Sitting down for Shabbat lunch recently, our friends Ben and Jenna Alpern shared with excitement details of their new apartment in the Nahlaot neighborhood of Jerusalem. They were excited to be moving from their cramped studio apartment to a three-room home – a more suitable option given the recent arrival of their son Maor Meron. But they had one hesitation: A clause in the lease that read, “Upon the coming of the Messiah, tenants agree to vacate the apartment within 15 days.”
A Messiah Clause?
I burst out laughing when they told me. "How absurd!" I thought. It reminded me of the classic Marx Brothers routine from "Night at the Opera" where Groucho and Chico review the Sanity Clause in a contract. "Who, in their right mind," I wondered, "would celebrate the arrival of Messiah by putting a young couple and their infant son out on the street?"
I regained my composure and, together with the other guests at my Shabbat lunch, began considering the moral and halakhic (Jewish law) implications of writing and signing a lease that contains a Messiah Clause.
First, we reviewed the facts.
The landlord was acting on behalf of the owners, his parents, now living in America, who purchased a home in Jerusalem with the intention that it be ready and waiting for Messiah’s arrival. It is not for us to judge the circumstances that might or might not obligate the parents to make aliyah to Israel now. Halakhically, we are required to give them the benefit of the doubt and to judge them favorably. So, if there is no problem in residing in Borough Park while holding another apartment in Jerusalem in anticipation of Messiah’s imminent arrival, there should be no problem in renting it out in the meantime.
However, there is also the tenants’ perspective. The twelfth of the Rambam’s (Maimonides) principles of faith states, “I believe with complete faith in the coming of Messiah, and even though he may delay, nevertheless I anticipate his coming every day.” The fifteenth supplication in the weekday Amidah prayer articulates and formalizes this request. How can anyone say these words with complete sincerity and requisite longing - up to three times a day - if the expected outcome is imminent eviction from one’s home?
This poses a complicated question to the landlord and his parents: Are you compromising your tenants’ ability to pray? There is a Biblical proscription against putting a stumbling block before the blind.
Finally, practically speaking, whose definition of Messiah does the clause refer to? After both my friends and the landlord mutually agreed not to rely on the Israeli Chief Rabbinate to determine the matter, they decided on the language Messiah as recognized by Klal Yisrael (the majority of Jews). Given our national propensity not to agree on most issues – including those much less significant than the Messiah - the consensus around our Shabbat table was that the Alpern family may be settled in their apartment for a good long time.
After Shabbat, I Googled Messiah Clause and found a couple of references, including a blog post from ten years ago confirming its usage and practice, and an instance where someone attempted to get coverage from Lloyd’s of London to insure the relocation costs in case of the Messiah's arrival. Next, I reached out to my network in the legal community.
One friend, who lives in Israel and remotely practices U.S. law, wrote, “I have not heard of the Moshiach clause, but think it’s a great concept and would readily agree to this (and use it myself as a landlord). We should all be on the level of incorporating the yearning of Moshiach into our daily lives, including mundane business matters, in such a practical manner. Maybe it is such a constant consciousness of Moshiach that will indeed hasten his arrival…”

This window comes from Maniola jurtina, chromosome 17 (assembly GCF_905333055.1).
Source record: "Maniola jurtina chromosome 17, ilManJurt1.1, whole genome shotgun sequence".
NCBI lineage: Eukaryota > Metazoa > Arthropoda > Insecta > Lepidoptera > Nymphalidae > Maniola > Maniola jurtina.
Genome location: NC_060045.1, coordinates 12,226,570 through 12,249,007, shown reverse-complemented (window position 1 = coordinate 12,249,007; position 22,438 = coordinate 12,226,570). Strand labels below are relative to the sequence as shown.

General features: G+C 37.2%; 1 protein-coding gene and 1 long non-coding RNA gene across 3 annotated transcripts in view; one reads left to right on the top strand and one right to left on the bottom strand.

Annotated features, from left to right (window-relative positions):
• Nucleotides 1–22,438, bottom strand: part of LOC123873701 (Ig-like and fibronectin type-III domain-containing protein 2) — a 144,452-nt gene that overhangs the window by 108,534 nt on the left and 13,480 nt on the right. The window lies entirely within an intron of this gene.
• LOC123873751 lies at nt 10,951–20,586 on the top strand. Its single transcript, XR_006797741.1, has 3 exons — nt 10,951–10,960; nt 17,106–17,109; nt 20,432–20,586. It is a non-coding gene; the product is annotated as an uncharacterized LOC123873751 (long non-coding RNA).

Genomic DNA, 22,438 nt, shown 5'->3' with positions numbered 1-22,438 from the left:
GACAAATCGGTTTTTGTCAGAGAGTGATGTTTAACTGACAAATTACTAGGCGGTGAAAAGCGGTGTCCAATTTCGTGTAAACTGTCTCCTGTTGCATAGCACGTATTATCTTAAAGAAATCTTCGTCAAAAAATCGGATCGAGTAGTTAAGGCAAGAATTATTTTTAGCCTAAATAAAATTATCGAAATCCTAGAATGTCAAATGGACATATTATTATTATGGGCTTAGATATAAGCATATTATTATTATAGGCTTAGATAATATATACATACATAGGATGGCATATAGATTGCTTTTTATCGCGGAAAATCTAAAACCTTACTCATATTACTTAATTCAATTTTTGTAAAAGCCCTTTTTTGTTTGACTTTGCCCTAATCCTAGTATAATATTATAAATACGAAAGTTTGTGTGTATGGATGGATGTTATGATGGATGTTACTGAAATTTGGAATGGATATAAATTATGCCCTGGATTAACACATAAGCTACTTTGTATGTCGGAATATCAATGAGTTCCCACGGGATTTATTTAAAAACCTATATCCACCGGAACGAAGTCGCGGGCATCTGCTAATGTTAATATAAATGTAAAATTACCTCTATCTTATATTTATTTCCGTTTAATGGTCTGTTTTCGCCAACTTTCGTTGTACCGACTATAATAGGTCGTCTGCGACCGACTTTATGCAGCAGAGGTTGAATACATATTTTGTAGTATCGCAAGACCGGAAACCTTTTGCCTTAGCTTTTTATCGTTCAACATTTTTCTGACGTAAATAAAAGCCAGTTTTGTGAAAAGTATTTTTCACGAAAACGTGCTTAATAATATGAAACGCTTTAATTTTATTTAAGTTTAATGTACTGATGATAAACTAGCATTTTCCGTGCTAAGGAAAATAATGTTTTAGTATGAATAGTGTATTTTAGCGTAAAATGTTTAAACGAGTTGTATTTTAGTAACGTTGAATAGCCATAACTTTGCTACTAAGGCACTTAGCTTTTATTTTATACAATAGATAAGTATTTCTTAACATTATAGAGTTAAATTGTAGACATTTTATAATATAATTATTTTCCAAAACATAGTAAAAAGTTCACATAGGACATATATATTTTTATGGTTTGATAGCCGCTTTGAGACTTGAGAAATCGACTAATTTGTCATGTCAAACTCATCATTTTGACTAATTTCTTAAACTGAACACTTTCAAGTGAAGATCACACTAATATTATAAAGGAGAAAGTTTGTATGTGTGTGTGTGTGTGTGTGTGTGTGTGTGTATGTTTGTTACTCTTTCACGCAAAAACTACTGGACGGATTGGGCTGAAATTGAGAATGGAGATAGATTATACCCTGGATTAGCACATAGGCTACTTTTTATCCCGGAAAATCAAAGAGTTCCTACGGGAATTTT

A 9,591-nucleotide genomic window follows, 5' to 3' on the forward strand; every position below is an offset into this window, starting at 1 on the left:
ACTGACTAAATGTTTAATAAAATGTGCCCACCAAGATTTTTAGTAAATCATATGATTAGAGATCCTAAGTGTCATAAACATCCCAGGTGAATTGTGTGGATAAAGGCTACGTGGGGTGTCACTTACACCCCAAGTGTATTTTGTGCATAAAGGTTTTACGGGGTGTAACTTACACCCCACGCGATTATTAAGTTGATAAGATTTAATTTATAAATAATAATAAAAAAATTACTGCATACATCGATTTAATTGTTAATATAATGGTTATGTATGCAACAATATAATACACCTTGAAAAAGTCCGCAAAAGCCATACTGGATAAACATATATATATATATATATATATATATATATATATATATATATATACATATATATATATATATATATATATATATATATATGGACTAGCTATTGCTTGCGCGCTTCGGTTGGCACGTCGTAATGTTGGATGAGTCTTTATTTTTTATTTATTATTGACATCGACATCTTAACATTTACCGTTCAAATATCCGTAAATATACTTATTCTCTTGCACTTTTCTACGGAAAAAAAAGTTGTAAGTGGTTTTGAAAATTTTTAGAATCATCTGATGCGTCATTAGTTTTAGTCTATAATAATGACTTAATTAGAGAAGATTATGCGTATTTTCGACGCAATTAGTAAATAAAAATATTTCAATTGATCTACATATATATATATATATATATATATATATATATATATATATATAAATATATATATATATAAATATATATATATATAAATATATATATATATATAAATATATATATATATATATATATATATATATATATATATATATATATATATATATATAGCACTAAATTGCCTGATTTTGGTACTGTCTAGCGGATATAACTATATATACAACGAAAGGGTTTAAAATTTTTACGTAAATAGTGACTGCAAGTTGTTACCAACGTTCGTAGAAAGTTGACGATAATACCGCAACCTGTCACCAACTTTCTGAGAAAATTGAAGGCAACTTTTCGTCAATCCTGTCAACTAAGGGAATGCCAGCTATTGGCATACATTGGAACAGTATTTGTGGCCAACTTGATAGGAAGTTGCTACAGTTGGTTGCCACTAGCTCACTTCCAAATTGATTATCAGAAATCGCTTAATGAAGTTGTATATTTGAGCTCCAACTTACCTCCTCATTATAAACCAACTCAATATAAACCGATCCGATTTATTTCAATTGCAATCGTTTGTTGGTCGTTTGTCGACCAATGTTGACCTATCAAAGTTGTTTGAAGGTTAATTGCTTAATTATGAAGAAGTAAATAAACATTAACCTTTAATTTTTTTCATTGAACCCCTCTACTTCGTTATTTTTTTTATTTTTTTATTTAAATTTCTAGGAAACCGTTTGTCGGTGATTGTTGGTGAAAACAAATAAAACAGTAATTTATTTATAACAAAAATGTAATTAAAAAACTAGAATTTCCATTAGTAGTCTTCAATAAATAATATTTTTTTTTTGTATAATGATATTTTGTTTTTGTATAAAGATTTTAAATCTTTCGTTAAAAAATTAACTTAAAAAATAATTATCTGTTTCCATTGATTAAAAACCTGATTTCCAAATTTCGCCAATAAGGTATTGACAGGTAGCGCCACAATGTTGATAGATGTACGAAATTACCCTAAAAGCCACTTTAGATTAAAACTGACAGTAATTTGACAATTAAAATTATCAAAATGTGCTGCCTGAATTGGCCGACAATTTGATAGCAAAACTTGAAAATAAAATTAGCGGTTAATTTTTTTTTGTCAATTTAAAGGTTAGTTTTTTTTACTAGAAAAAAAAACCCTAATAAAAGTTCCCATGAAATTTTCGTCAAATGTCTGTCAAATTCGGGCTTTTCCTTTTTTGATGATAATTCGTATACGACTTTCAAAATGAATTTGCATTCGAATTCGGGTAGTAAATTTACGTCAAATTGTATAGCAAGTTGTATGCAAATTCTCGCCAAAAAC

Another friend, Jeffrey Rashba, who is a partner at Ephraim Abramson & Co and has many years' experience practicing law in Israel, had never heard of the clause either. He asked around and found that neither had six real estate lawyers and an Israeli Supreme Court judge. Rashba consulted his partner who heads up the firm’s real estate practice, who gave this considered response: There can be no opinion rendered on enforceability per current Israeli Law because the law once the Moshiach arrives will be determined by the Sanhedrin (the Supreme Court of Temple times, which decided the most complicated cases).
At this point, my head was swimming with a myriad of implications and hypotheticals on a case that I originally thought was a joke. I'd considered the halakhic implications and the legal implications, but there was one thing I hadn't considered: the personal implications.
Imagining myself as landlord or tenant in this particular case, I paused and asked myself, "Would you want a Messiah Clause?"
Contrary to my initial gut reaction, I believe I would.
As the owner of the property, I would be living in a temporary home in galut (exile), prevented by personal circumstances from living in the Holy Land. Simultaneously, I would be feeling deep regret, knowing, as my ancestors before me, that Eretz Yisrael was where I belonged. How could I, in good conscience, execute a lease on my real home without acknowledging my fervent and imminent desire to be there as soon as possible?
As the tenant, being already where I needed to be and acknowledging my landlord’s rights to his property, my prayers would need to be even more focused on Messiah’s immediate arrival - not only for my sake, but for the sake of all humankind, including safe passage home for my apartment’s owners. My prayers would be grounded in the knowledge that no matter the outcome, I am already home.
As for when Messiah arrives, there are some things that we should leave for him to decide. May he come speedily in our days.
Rabbi Yehoshua Looks is COO of Ayeka, a teacher and a freelance consultant to non-profit organizations.
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